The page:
a man of Indian decent walking through the woods on a hiking trip


One of summer's bummers: Poison ivy rash

  • Poison ivy, oak and sumac all share a common trait: the oily chemical urushiol.
  • It can take between 12 and 72 hours before poison ivy rash symptoms appear.
  • If you touch poison ivy, immediately wash your skin with gentle dish soap and lukewarm water.

A quick way to cut a camping trip short is by getting a poison ivy, oak or sumac rash. The three relatives have one irritating trait in common: urushiol. Urushiol is the oily chemical carried by some plants, causing painful rashes, blisters, bumps and an unbearable itch. Before you explore the outdoors, there are a few things you can do to prevent, recognize and treat poison ivy, oak or sumac rash.

Symptoms of poison ivy rash 

Symptoms of poison ivy rash might not crop up right away, and it may take between 12 and 72 hours to experience a reaction. The most common poison ivy rash symptoms are:

  • a red rash or red streaks
  • bumps and blisters that may ooze
  • swelling
  • burning sensation
  • severe itching.

Itching for poison ivy relief? Get care now by going to allinahealth.org/getcare

Preventing poison ivy, oak and sumac 

Avoidance is your best defense. Make sure you, family members and children know what to look for and steer clear. Here’s how to recognize and prevent poison ivy.

Recognizing poison ivy, oak and sumac 

These pesky plants can be found everywhere, making it important to know which ones to avoid.

Whenever possible, stick to brush-free trails and keep your distance from:

  • Poison ivy. "Leaves of three, let it be" is a common rhyme to remember what poison ivy looks like on the trail. 
  • Poison oak. Rarely found in Minnesota, the plant usually has three leaves. However, some types of poison oak have five, seven or nine leaves.
  • Poison sumac. Poison sumac has seven to 13 leaves and flourishes in wooded and swampy areas.

Side by side image showing the difference in leaves between poison ivy, poison oak, and poison sumac.

Protect your skin

Some adventurers take the trail less traveled. If that describes you, wear temperature-appropriate clothes that cover your skin, such as long socks, long-sleeved shirts, pants, gloves and a face covering.

Up to 85 percent of people have an allergic reaction from exposure to urushiol. If you get some on your skin, immediately wash with gentle dish soap and lukewarm water or rubbing alcohol within 30 minutes. Don’t use hot water, as it will open your pores and spread urushiol to other parts of your body.

Clean everything 

Thoroughly wash any unprotected skin, clothes and other items immediately after exposure to plants containing urushiol. The oil can easily transfer to clothing and be potent for years later. Wear rubber gloves and toss potentially exposed clothes into the washing machine using hot water and the longest cycle possible.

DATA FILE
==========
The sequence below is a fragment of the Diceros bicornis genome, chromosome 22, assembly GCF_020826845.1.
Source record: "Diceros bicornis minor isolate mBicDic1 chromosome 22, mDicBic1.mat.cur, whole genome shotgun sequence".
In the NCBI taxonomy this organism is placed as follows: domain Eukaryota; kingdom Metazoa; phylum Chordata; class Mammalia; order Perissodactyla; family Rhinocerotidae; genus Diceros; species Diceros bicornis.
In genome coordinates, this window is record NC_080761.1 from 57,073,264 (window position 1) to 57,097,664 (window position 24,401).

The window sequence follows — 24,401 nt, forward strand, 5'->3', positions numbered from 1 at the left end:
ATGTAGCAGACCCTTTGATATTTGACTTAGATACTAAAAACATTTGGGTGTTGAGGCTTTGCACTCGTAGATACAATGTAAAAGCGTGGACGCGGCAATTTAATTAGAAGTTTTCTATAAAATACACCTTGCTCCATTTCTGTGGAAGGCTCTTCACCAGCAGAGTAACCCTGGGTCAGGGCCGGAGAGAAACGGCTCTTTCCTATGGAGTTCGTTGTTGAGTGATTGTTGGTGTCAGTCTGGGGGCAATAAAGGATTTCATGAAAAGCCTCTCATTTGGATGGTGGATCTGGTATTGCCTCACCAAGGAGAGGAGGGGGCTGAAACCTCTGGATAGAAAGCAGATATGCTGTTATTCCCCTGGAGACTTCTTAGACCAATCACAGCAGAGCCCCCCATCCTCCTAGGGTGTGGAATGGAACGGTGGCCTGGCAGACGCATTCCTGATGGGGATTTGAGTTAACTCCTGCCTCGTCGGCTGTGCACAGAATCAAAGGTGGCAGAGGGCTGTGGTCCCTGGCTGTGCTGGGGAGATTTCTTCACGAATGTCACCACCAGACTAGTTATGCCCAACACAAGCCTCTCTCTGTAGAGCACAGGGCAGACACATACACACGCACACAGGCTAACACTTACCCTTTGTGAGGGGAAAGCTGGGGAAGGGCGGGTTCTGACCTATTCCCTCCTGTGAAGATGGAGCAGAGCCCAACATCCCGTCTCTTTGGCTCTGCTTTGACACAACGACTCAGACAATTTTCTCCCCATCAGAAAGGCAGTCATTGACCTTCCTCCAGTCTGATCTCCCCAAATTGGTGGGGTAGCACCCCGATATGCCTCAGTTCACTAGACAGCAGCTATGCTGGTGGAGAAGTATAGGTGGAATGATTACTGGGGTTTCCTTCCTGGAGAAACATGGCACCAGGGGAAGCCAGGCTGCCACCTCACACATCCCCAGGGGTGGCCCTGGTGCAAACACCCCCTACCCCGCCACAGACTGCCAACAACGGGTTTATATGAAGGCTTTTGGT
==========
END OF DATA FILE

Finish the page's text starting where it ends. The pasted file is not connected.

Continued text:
It’s also wise to wash your shoes, gardening tools, tent stakes and other contaminated objects as soon as possible to prevent future spread. The same goes for your pet; using rubber gloves, wash your pet as you typically would, and toss the towels you dried Fido with into the washing machine.

Prevent the spread and risk of infection 

Urushiol rash can quickly expand to other areas of your body and leave a scar if you scratch affected areas. Itching or breaking open blisters can also lead to infection from the bacteria on your hands.

Poison ivy blisters can break naturally, but the fluid in the blisters won’t cause the rash to spread. Fortunately, you can’t spread poison ivy rash to others. Only people who come in direct contact with urushiol will experience a reaction.

Treatment for poison ivy rash

A rash caused by urushiol usually lasts one to three weeks and often goes away on its own. Try these over-the-counter poison ivy treatments to ease your symptoms:

  • calamine lotion
  • hydrocortisone cream
  • Aloe Vera gel
  • cold compresses.

Severe reactions may require a prescription, like a steroid ointment. Allina Health Everyday Online is a convenient online option for getting prescription treatment for poison ivy rash—no matter where you are.

Online visits offer 24-hour access and are especially convenient if symptoms start after clinic hours, over the weekend or while you're away from home.

When to see a doctor for poison ivy rash 

You can usually treat poison ivy, oak and sumac from home without seeing a provider. However, some severe rashes may require medical attention or emergency care.

See your provider in non-emergency situations if:

  • your poison ivy reaction becomes severe
  • the rash affects sensitive areas
  • your symptoms make it difficult to sleep
  • you detect signs of infection such as pus discharge, increased pain, fever or fatigue.

Visit the closest emergency room if you have a serious allergic reaction, experience severe swelling or have difficulty breathing or swallowing.



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